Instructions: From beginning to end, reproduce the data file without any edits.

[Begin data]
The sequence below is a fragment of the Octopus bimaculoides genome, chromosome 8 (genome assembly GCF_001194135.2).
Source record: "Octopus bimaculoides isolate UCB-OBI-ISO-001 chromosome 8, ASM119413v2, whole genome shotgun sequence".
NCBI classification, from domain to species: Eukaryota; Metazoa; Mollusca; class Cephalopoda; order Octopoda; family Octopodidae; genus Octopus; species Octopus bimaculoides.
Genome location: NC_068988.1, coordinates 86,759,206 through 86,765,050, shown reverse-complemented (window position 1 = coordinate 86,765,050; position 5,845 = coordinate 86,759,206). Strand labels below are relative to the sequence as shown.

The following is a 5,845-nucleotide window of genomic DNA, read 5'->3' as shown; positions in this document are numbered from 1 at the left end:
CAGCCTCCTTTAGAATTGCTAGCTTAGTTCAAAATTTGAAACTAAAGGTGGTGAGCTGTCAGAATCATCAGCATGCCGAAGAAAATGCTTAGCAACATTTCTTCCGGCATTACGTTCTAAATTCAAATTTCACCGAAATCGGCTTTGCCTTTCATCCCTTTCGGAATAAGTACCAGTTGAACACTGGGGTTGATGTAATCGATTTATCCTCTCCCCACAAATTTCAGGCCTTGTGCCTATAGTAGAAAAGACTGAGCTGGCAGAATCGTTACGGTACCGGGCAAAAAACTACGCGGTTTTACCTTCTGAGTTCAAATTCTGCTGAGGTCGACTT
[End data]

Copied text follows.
The sequence below is a fragment of the Octopus bimaculoides genome, chromosome 8 (genome assembly GCF_001194135.2).
Source record: "Octopus bimaculoides isolate UCB-OBI-ISO-001 chromosome 8, ASM119413v2, whole genome shotgun sequence".
NCBI classification, from domain to species: Eukaryota; Metazoa; Mollusca; class Cephalopoda; order Octopoda; family Octopodidae; genus Octopus; species Octopus bimaculoides.
Genome location: NC_068988.1, coordinates 86,759,206 through 86,765,050, shown reverse-complemented (window position 1 = coordinate 86,765,050; position 5,845 = coordinate 86,759,206). Strand labels below are relative to the sequence as shown.

The following is a 5,845-nucleotide window of genomic DNA, read 5'->3' as shown; positions in this document are numbered from 1 at the left end:
CAGCCTCCTTTAGAATTGCTAGCTTAGTTCAAAATTTGAAACTAAAGGTGGTGAGCTGTCAGAATCATCAGCATGCCGAAGAAAATGCTTAGCAACATTTCTTCCGGCATTACGTTCTAAATTCAAATTTCACCGAAATCGGCTTTGCCTTTCATCCCTTTCGGAATAAGTACCAGTTGAACACTGGGGTTGATGTAATCGATTTATCCTCTCCCCACAAATTTCAGGCCTTGTGCCTATAGTAGAAAAGACTGAGCTGGCAGAATCGTTACGGTACCGGGCAAAAAACTACGCGGTTTTACCTTCTGAGTTCAAATTCTGCTGAGGTCGACTT